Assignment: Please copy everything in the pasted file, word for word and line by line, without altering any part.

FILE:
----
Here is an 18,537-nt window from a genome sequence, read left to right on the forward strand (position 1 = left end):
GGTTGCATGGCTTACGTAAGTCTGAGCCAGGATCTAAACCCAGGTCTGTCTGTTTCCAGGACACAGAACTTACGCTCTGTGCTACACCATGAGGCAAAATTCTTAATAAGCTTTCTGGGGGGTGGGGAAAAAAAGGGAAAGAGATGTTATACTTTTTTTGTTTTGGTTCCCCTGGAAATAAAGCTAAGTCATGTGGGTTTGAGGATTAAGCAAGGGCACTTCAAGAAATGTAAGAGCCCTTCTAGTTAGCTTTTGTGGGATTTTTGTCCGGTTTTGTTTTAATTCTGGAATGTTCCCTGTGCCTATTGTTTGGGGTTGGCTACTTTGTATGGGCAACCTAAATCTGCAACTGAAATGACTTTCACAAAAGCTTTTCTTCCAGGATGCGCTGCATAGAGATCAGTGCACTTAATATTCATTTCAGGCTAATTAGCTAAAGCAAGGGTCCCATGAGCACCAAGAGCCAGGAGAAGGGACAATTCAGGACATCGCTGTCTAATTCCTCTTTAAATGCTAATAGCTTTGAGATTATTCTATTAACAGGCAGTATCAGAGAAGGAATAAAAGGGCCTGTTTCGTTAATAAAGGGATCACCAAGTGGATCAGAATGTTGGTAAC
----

Here is an 18,537-nt window from a genome sequence, read left to right on the forward strand (position 1 = left end):
GGTTGCATGGCTTACGTAAGTCTGAGCCAGGATCTAAACCCAGGTCTGTCTGTTTCCAGGACACAGAACTTACGCTCTGTGCTACACCATGAGGCAAAATTCTTAATAAGCTTTCTGGGGGGTGGGGAAAAAAAGGGAAAGAGATGTTATACTTTTTTTGTTTTGGTTCCCCTGGAAATAAAGCTAAGTCATGTGGGTTTGAGGATTAAGCAAGGGCACTTCAAGAAATGTAAGAGCCCTTCTAGTTAGCTTTTGTGGGATTTTTGTCCGGTTTTGTTTTAATTCTGGAATGTTCCCTGTGCCTATTGTTTGGGGTTGGCTACTTTGTATGGGCAACCTAAATCTGCAACTGAAATGACTTTCACAAAAGCTTTTCTTCCAGGATGCGCTGCATAGAGATCAGTGCACTTAATATTCATTTCAGGCTAATTAGCTAAAGCAAGGGTCCCATGAGCACCAAGAGCCAGGAGAAGGGACAATTCAGGACATCGCTGTCTAATTCCTCTTTAAATGCTAATAGCTTTGAGATTATTCTATTAACAGGCAGTATCAGAGAAGGAATAAAAGGGCCTGTTTCGTTAATAAAGGGATCACCAAGTGGATCAGAATGTTGGTAAC